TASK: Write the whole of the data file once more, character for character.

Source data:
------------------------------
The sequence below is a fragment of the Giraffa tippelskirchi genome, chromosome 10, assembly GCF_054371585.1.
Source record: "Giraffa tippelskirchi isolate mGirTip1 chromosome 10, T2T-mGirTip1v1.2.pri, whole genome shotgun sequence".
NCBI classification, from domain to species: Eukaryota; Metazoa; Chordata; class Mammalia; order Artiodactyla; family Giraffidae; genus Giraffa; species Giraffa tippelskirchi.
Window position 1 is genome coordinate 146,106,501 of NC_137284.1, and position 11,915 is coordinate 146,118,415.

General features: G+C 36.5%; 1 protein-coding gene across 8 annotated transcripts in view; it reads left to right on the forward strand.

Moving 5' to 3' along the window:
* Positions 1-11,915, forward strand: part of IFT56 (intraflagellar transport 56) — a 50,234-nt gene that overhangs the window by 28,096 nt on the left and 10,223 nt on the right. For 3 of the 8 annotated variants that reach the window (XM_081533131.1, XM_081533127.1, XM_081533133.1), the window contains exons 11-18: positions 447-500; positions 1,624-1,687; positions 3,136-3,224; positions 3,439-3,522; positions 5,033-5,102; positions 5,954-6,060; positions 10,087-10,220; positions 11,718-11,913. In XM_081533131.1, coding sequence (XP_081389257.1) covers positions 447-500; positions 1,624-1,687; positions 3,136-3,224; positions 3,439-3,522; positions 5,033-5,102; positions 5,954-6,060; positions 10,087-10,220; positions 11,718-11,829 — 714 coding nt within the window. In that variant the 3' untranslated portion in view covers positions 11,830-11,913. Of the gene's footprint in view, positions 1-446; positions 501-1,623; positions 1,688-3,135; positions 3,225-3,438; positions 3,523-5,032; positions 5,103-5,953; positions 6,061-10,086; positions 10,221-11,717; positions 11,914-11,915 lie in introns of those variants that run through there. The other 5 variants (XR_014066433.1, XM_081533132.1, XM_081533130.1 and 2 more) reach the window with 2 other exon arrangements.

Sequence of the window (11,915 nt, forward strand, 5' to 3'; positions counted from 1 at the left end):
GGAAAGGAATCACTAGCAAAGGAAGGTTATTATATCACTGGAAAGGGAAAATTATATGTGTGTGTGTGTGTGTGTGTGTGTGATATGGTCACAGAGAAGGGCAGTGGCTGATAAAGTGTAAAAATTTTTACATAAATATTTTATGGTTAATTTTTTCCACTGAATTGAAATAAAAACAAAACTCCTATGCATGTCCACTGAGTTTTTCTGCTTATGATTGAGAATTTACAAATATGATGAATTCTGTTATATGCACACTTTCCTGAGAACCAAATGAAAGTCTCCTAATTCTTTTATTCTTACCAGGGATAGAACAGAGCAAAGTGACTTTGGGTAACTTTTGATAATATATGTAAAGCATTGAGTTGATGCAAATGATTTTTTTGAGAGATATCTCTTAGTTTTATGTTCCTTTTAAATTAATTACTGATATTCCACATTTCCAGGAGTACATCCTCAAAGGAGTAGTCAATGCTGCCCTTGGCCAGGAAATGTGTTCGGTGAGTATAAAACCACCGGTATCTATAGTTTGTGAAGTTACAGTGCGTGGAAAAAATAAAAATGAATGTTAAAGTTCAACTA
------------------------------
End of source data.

The sequence below is a fragment of the Giraffa tippelskirchi genome, chromosome 10, assembly GCF_054371585.1.
Source record: "Giraffa tippelskirchi isolate mGirTip1 chromosome 10, T2T-mGirTip1v1.2.pri, whole genome shotgun sequence".
NCBI classification, from domain to species: Eukaryota; Metazoa; Chordata; class Mammalia; order Artiodactyla; family Giraffidae; genus Giraffa; species Giraffa tippelskirchi.
Window position 1 is genome coordinate 146,106,501 of NC_137284.1, and position 11,915 is coordinate 146,118,415.

General features: G+C 36.5%; 1 protein-coding gene across 8 annotated transcripts in view; it reads left to right on the forward strand.

Moving 5' to 3' along the window:
* Positions 1-11,915, forward strand: part of IFT56 (intraflagellar transport 56) — a 50,234-nt gene that overhangs the window by 28,096 nt on the left and 10,223 nt on the right. For 3 of the 8 annotated variants that reach the window (XM_081533131.1, XM_081533127.1, XM_081533133.1), the window contains exons 11-18: positions 447-500; positions 1,624-1,687; positions 3,136-3,224; positions 3,439-3,522; positions 5,033-5,102; positions 5,954-6,060; positions 10,087-10,220; positions 11,718-11,913. In XM_081533131.1, coding sequence (XP_081389257.1) covers positions 447-500; positions 1,624-1,687; positions 3,136-3,224; positions 3,439-3,522; positions 5,033-5,102; positions 5,954-6,060; positions 10,087-10,220; positions 11,718-11,829 — 714 coding nt within the window. In that variant the 3' untranslated portion in view covers positions 11,830-11,913. Of the gene's footprint in view, positions 1-446; positions 501-1,623; positions 1,688-3,135; positions 3,225-3,438; positions 3,523-5,032; positions 5,103-5,953; positions 6,061-10,086; positions 10,221-11,717; positions 11,914-11,915 lie in introns of those variants that run through there. The other 5 variants (XR_014066433.1, XM_081533132.1, XM_081533130.1 and 2 more) reach the window with 2 other exon arrangements.

Sequence of the window (11,915 nt, forward strand, 5' to 3'; positions counted from 1 at the left end):
GGAAAGGAATCACTAGCAAAGGAAGGTTATTATATCACTGGAAAGGGAAAATTATATGTGTGTGTGTGTGTGTGTGTGTGTGATATGGTCACAGAGAAGGGCAGTGGCTGATAAAGTGTAAAAATTTTTACATAAATATTTTATGGTTAATTTTTTCCACTGAATTGAAATAAAAACAAAACTCCTATGCATGTCCACTGAGTTTTTCTGCTTATGATTGAGAATTTACAAATATGATGAATTCTGTTATATGCACACTTTCCTGAGAACCAAATGAAAGTCTCCTAATTCTTTTATTCTTACCAGGGATAGAACAGAGCAAAGTGACTTTGGGTAACTTTTGATAATATATGTAAAGCATTGAGTTGATGCAAATGATTTTTTTGAGAGATATCTCTTAGTTTTATGTTCCTTTTAAATTAATTACTGATATTCCACATTTCCAGGAGTACATCCTCAAAGGAGTAGTCAATGCTGCCCTTGGCCAGGAAATGTGTTCGGTGAGTATAAAACCACCGGTATCTATAGTTTGTGAAGTTACAGTGCGTGGAAAAAATAAAAATGAATGTTAAAGTTCAACTA